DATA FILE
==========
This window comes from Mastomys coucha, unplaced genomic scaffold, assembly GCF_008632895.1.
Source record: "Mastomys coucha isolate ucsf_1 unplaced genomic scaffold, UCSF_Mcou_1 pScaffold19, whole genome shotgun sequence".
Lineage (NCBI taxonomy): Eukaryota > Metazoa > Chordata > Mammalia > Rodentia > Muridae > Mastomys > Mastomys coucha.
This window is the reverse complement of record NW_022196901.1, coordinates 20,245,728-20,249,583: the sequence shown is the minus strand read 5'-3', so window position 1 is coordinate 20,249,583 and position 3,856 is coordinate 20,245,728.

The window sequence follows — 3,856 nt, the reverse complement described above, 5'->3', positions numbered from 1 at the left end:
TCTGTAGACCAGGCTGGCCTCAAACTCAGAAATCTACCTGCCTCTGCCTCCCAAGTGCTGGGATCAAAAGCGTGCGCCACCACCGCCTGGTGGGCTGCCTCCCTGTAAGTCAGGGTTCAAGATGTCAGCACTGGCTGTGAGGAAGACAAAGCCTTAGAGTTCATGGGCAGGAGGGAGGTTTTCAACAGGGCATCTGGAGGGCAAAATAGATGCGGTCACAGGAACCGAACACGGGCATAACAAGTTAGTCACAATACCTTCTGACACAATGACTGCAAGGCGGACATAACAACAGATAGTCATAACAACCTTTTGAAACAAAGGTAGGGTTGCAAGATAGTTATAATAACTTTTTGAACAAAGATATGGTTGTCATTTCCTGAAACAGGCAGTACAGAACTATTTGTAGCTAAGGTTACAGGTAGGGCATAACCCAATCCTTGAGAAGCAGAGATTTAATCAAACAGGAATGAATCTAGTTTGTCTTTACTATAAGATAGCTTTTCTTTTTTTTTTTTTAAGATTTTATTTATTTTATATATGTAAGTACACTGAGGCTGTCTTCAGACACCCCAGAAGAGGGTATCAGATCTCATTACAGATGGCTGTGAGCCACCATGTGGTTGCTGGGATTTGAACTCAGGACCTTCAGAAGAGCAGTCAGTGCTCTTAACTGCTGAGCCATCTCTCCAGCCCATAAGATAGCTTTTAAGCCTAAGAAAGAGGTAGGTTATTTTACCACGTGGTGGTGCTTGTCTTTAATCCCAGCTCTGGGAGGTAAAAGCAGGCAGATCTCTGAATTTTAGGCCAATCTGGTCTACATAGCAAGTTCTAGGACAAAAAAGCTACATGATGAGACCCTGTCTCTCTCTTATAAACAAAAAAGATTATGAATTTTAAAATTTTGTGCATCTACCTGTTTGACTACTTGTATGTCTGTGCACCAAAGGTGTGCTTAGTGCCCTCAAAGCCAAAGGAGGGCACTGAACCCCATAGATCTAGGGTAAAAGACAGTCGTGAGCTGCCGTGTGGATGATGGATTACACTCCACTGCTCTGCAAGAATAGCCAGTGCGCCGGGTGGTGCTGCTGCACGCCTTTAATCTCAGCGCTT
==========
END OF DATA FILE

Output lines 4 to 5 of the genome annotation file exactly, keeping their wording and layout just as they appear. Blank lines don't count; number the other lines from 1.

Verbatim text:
This window is the reverse complement of record NW_022196901.1, coordinates 20,245,728-20,249,583: the sequence shown is the minus strand read 5'-3', so window position 1 is coordinate 20,249,583 and position 3,856 is coordinate 20,245,728.

The window sequence follows — 3,856 nt, the reverse complement described above, 5'->3', positions numbered from 1 at the left end: